Robert Gates, who also served as CIA director and Defense Secretary for Obama, said the decision to exclude the DNI and Joint Chiefs chairman from meetings except when their departments were involved was "a big mistake," adding that their input was valuable to presidents "whether they like it or not." And Susan Rice, Obama's national security adviser, boiled her opinion on the move down to a simple, very accurate Tweet, which she followed up with a couple of others expressing concerns that this was one hell of a way to run a railroad:
Several National Security Experts on Twitter replied that Rice had blamed a YouTube video for Benghazi, so what does she know, HAW HAW! Sean Spicer, taking a much more moderate tone, called her comments "clearly inappropriate language from a former ambassador." See? Measured and appropriate language from the guy who was sent out to yell at journalists about the size of the inauguration crowd.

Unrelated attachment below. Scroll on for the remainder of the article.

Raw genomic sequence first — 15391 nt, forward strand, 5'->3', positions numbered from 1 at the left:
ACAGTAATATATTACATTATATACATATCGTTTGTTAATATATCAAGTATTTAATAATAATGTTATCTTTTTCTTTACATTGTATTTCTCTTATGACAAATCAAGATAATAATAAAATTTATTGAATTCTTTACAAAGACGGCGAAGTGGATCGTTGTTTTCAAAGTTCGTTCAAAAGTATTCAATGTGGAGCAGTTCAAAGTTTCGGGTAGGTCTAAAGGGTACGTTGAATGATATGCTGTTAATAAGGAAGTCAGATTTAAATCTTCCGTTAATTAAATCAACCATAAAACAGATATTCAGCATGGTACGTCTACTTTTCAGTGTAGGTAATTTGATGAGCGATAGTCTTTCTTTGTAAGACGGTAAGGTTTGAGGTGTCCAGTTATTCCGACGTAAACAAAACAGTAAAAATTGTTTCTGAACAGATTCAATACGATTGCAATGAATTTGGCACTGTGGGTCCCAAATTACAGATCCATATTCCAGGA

Oh, and let's not make too much about that little detail with Mike Pence chairing the NSC meetings now and then, because we all knew running the government would be his job, while Trump would be Making America Great Again.
Now don't worry about the DNI and Joint Chiefs chair being downgraded to "optional," said Trump's chief of staff, Reince Priebus, on "Meet The Press" Sunday, because they'll both be "included as attendees anytime that they want to be included." White House staff will probably even find a chair for them, though Priebus couldn't guarantee it wouldn't be that one weird chair where the gas piston loses pressure suddenly and makes the person sitting in it sink eight inches all at once while everyone else at the conference table laughs and laughs.
So the guy who bragged about making his website "a platform for the alt-right" (but definitely not "Nazi" or "racist," because that hurts their feelings ) will now be a constant source of input on national security, and that is very definitely no big deal, OK? If you complain about it, Bannon will personally call you to bitch about it. And now he may be able to follow that up with a drone strike.